Originally published in PLEASURE 2014
Illustration by Charlotte de Sédouy
The D. Man
Two extracts translated by M. Kasper
Gabriel Pomerand was born in 1925 or 1926--accounts differ. He came to Paris in 1945 after having been a resistance fighter in Marseilles, and there met Isidore Isou, a young Romanian refugee, at a canteen in Saint-Germain-des-Prés. Together, they launched the Lettrist movement, an influential postwar avant-garde group that remained active through the 1960’s. Pomerand’s “metagraphic” Saint Ghetto des Prêts, the most sustained and accomplished bookwork of the Lettrists, came out in 1950; an English-language version was published by Ugly Duckling Presse in 2006. Beginning in the late 1940’s, Pomerand suffered from tuberculosis. He participated less and less in Lettrist activities, for that and other reasons. It was a fractious movement. He made a prize-winning short film, wrote a novel and a poetic account of a dance performance, published an anthology of philosophical excerpts, and, in 1966, released his last book, a short-prose sequence about his experiments with L.S.D., Le D. Man. In 1972, he committed suicide.
Discovered by a German, some Swiss, and an American, and disseminated widely in the United States where L.S.D. 25 begets sessions having a religious character subdivided into very private episodes, it’s natural that it returns to Europe equipped with a trans-Atlantic terminology, franco-yankee: acid parties, trips, reentry.
We owe numerous sports to the Anglo-Saxon nations, from soccer through golf, and we’ve borrowed their vocabularies as well. So let’s not be so chauvinist when it comes to ecstasy.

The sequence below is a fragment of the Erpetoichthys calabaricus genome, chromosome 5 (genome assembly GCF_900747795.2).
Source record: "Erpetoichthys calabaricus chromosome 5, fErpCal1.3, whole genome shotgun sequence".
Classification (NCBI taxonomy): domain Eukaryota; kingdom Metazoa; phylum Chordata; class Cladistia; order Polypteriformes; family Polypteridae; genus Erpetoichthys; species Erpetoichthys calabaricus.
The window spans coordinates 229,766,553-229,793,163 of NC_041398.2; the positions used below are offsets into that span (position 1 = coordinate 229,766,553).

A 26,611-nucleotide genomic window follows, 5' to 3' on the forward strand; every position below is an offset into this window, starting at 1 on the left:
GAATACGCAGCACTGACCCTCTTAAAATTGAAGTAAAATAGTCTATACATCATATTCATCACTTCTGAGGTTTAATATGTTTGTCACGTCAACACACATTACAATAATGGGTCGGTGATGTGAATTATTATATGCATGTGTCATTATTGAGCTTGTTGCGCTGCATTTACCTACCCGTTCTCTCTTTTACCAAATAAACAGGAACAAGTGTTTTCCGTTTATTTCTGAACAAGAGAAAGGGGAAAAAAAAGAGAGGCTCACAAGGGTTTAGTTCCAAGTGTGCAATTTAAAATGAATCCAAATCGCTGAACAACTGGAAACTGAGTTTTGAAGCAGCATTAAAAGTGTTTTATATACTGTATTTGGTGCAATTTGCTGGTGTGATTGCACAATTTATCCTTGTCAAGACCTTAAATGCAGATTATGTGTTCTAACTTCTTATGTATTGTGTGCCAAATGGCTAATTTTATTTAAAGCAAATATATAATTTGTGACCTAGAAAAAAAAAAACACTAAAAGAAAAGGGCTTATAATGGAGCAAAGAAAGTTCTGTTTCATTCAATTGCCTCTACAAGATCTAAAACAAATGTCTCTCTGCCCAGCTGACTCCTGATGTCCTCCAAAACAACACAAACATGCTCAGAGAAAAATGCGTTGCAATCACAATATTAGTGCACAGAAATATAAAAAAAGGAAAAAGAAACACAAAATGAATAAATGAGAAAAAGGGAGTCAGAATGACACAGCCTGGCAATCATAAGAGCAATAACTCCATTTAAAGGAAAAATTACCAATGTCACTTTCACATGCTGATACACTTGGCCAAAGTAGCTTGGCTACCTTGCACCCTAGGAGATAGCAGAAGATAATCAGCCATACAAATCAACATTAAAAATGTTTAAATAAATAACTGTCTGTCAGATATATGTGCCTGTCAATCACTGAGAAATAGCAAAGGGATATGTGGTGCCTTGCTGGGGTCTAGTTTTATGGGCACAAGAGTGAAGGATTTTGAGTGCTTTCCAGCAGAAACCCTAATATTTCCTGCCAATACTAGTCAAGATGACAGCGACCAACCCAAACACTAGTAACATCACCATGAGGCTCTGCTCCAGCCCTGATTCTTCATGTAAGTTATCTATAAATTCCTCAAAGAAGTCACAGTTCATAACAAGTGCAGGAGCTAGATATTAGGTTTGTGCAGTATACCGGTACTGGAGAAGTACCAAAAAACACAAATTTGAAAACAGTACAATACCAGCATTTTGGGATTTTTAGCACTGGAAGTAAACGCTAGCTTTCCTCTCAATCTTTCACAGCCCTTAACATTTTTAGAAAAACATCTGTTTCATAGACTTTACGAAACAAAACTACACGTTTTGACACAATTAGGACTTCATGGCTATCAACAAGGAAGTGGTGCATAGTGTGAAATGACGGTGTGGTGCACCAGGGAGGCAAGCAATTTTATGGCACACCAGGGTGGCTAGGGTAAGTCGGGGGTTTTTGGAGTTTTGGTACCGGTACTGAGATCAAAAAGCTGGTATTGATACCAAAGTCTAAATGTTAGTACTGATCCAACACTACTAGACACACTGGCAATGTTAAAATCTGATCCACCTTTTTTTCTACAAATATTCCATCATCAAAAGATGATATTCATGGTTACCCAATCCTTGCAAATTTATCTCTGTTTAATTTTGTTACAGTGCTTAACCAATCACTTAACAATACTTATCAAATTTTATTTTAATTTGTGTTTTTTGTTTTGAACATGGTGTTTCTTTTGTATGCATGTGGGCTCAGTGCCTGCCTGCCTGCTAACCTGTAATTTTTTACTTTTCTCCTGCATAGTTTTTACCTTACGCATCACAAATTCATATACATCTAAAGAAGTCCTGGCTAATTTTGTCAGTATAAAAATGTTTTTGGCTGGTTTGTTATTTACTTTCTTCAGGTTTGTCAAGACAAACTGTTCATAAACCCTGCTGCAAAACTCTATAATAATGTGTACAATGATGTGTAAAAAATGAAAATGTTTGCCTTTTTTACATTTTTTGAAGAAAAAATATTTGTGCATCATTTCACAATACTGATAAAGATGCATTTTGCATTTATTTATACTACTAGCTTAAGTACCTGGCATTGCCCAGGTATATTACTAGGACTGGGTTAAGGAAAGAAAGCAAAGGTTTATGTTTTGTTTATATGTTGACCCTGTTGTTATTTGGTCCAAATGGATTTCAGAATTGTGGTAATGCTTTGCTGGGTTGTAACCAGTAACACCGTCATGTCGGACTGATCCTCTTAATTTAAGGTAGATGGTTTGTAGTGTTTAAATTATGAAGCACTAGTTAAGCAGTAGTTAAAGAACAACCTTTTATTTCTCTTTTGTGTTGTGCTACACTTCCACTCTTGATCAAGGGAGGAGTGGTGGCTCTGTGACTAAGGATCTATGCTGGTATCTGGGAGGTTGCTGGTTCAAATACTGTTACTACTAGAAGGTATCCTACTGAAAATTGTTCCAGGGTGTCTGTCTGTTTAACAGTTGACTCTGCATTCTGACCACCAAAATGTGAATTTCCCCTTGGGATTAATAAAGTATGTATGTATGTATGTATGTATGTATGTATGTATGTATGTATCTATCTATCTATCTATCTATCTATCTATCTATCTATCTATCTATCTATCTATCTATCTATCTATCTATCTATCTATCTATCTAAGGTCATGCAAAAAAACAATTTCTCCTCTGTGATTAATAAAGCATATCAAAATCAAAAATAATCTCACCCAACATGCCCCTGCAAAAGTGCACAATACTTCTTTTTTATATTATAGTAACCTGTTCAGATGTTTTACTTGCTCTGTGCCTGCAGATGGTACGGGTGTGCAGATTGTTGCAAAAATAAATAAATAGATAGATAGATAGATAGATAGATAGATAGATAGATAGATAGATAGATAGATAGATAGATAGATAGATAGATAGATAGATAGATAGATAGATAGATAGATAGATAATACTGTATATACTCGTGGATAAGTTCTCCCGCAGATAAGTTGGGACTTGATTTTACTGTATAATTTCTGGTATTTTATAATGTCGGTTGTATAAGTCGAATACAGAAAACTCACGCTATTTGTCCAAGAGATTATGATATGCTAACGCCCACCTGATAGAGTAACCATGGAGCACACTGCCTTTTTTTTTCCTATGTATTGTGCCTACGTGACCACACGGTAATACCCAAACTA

I wrote these notes and impressions in the midst of my experiments with D., and sometimes after having reflected at length. It seems to me that true knowledge of the drug must begin with information gathering. However, police control over this matter--I could say, this science--maintains a state of mystery and restriction that’s harmful to individual evolution, just as theological control, by prohibiting physiological experiments and anatomical usages, kept knowledge of the human body in a similar state of ignorance for ages.
This text therefore doesn’t claim to be more than one humble contribution to this knowledge. It’s a document that has given me sufficient pleasure in drafting that I’m indifferent to the welcome it will get on publication. For all that, I am nervous now and then about sharing my ignorant reflections on certain scientific notions, which have already been broached in published work, and even in the babbling that those doing hallucinogenic drugs are victims or guilty of.
When one digs a bit into the origins of the L.S.D. 25, one determines that its actual substance occupies a microscopic place on the square of blotting paper or in the sugar cube where it’s injected. Compared to how much devastation and spiritual uplift it can occasion, it’s not so much as one drop of alcohol solution in or on said sugar or blotting paper.
What I call a drug is a medication, a toxin, a narcotic, a form of nourishment that excites or distorts a personality. Literary types, in their own way, have devised finer categories. Inasmuch as I care, I reject them all since they’re organized only in terms of harmful or beneficial characteristics, and are ultimately nothing but constabulary distinctions.
Powerful poisons like potassium cyanide are more harmful than the nastiest narcotics and are nonetheless not considered drugs. As for me, I take pleasure even in poisoning myself.
I consulted several scientific works treating this topic and, despite a certain natural humility, didn’t wind up acquiring an inferiority complex. For quite some time now, I’ve stopped believing in the idea of academic experts, since the history of science teaches us that amateurs--and sometimes even specialists--often make discoveries by happenstance that are destined to upset the course of these same sciences. The expert intent on accumulating official credentials simply has no time to devote to studying unsocial indicators.